New Wisconsin legislative and congressional districts were announced in the Wisconsin Senate this week, spearheaded by Senate Majority Leader Devin LeMahieu and Assembly Speaker Robin Vos.
For the first time in Wisconsin’s history, residents of the state were able to contribute to the discussion. Through a website, Wisconsinites were able to provide their input, ranging from identifying communities of interest, all the way to drawing out the entire state themselves.
“The public has had an unprecedented level of input and influence over the map-drawing efforts,” said LeMahieu. “We encouraged Wisconsinites to play an active role in the process, and their participation has fundamentally shaped the way the maps were drawn.”
The project is part of a movement of making the process of redrawing state districts more transparent, as Wisconsin Republicans have previously faced controversy regarding gerrymandering — the process of manipulating districts lines favorably towards one party.
“The people of Wisconsin want transparency, they want checks and balances and they want
cooperation in how their districts are drawn,” said Speaker Vos, “We are confident these maps are fair for all Wisconsinites.”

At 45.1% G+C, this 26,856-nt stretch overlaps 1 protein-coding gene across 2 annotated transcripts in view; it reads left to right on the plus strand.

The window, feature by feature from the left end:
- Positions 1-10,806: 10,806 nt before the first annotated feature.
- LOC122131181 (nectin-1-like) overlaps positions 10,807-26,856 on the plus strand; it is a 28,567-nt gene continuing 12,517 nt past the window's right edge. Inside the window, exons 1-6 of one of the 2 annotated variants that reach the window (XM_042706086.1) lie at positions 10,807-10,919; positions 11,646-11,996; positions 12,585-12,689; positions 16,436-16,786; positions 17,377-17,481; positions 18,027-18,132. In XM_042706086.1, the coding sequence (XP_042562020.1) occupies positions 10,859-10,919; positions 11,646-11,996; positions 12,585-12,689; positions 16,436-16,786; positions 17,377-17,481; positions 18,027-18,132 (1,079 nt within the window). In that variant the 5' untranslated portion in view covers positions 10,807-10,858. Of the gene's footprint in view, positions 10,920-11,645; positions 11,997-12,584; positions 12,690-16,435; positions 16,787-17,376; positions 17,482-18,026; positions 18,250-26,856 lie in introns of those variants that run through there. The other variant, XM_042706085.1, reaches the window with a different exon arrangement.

Not everyone was convinced about this project, however, with Democratic Assembly Minority Gordon Hintz calling the new maps “nothing more than gerrymandering 2.0.”
Governor Tony Evers had simultaneously led his own committee, which produced its own proposed districts. Speaker Vos said Wednesday that both citizens and the Governor’s maps were taken into consideration.
District maps last a decade, and are an important part of the electoral process. Many Wisconsin Democrats worry that inaccurate district lines have allowed Republicans to maintain an unfair advantage in the Wisconsin Assembly and Senate, claiming that they are trying to prevent another decade of that injustice.
Lawsuits have already been filed by both sides, ahead of the approval of any plans. Conservatives filed suit in the Wisconsin Supreme Court, whilst Democrats and their allies have filed two cases in federal courts.
The maps will now head to public hearings, and will likely end up in the legislature in November. Gov. Evers is unlikely to sign off on any plans that pass the legislature, however, and the final decision on the districts will likely fall to the courts.